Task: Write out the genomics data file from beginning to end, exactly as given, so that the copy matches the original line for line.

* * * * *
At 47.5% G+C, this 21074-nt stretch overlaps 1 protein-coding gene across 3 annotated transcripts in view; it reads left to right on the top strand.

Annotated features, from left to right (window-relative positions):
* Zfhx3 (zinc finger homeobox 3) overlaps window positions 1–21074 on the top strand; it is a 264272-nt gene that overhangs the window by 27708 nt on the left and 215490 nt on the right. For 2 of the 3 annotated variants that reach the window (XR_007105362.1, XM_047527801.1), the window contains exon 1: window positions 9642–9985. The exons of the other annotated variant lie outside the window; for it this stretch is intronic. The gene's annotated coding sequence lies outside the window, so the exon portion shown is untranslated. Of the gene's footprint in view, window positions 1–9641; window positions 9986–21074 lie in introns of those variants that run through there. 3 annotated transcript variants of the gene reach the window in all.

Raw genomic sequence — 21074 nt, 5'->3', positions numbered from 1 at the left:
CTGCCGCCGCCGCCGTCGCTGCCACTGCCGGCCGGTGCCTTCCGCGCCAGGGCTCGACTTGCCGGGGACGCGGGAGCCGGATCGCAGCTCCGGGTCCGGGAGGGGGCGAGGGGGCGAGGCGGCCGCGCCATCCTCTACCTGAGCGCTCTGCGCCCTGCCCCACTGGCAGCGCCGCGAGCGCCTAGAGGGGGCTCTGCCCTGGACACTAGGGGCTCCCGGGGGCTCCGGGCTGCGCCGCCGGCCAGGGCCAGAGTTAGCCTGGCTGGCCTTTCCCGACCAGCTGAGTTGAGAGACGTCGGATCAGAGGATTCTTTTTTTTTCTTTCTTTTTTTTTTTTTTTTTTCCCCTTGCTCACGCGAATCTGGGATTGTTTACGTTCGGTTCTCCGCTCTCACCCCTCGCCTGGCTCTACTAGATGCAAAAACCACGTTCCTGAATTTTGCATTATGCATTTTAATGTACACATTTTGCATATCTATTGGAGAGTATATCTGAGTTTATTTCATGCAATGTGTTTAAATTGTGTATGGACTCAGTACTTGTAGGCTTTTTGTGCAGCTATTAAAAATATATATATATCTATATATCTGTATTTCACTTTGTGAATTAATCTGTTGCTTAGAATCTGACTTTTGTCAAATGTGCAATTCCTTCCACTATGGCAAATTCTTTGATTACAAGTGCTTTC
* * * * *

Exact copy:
At 47.5% G+C, this 21074-nt stretch overlaps 1 protein-coding gene across 3 annotated transcripts in view; it reads left to right on the top strand.

Annotated features, from left to right (window-relative positions):
* Zfhx3 (zinc finger homeobox 3) overlaps window positions 1–21074 on the top strand; it is a 264272-nt gene that overhangs the window by 27708 nt on the left and 215490 nt on the right. For 2 of the 3 annotated variants that reach the window (XR_007105362.1, XM_047527801.1), the window contains exon 1: window positions 9642–9985. The exons of the other annotated variant lie outside the window; for it this stretch is intronic. The gene's annotated coding sequence lies outside the window, so the exon portion shown is untranslated. Of the gene's footprint in view, window positions 1–9641; window positions 9986–21074 lie in introns of those variants that run through there. 3 annotated transcript variants of the gene reach the window in all.

Raw genomic sequence — 21074 nt, 5'->3', positions numbered from 1 at the left:
CTGCCGCCGCCGCCGTCGCTGCCACTGCCGGCCGGTGCCTTCCGCGCCAGGGCTCGACTTGCCGGGGACGCGGGAGCCGGATCGCAGCTCCGGGTCCGGGAGGGGGCGAGGGGGCGAGGCGGCCGCGCCATCCTCTACCTGAGCGCTCTGCGCCCTGCCCCACTGGCAGCGCCGCGAGCGCCTAGAGGGGGCTCTGCCCTGGACACTAGGGGCTCCCGGGGGCTCCGGGCTGCGCCGCCGGCCAGGGCCAGAGTTAGCCTGGCTGGCCTTTCCCGACCAGCTGAGTTGAGAGACGTCGGATCAGAGGATTCTTTTTTTTTCTTTCTTTTTTTTTTTTTTTTTTCCCCTTGCTCACGCGAATCTGGGATTGTTTACGTTCGGTTCTCCGCTCTCACCCCTCGCCTGGCTCTACTAGATGCAAAAACCACGTTCCTGAATTTTGCATTATGCATTTTAATGTACACATTTTGCATATCTATTGGAGAGTATATCTGAGTTTATTTCATGCAATGTGTTTAAATTGTGTATGGACTCAGTACTTGTAGGCTTTTTGTGCAGCTATTAAAAATATATATATATCTATATATCTGTATTTCACTTTGTGAATTAATCTGTTGCTTAGAATCTGACTTTTGTCAAATGTGCAATTCCTTCCACTATGGCAAATTCTTTGATTACAAGTGCTTTC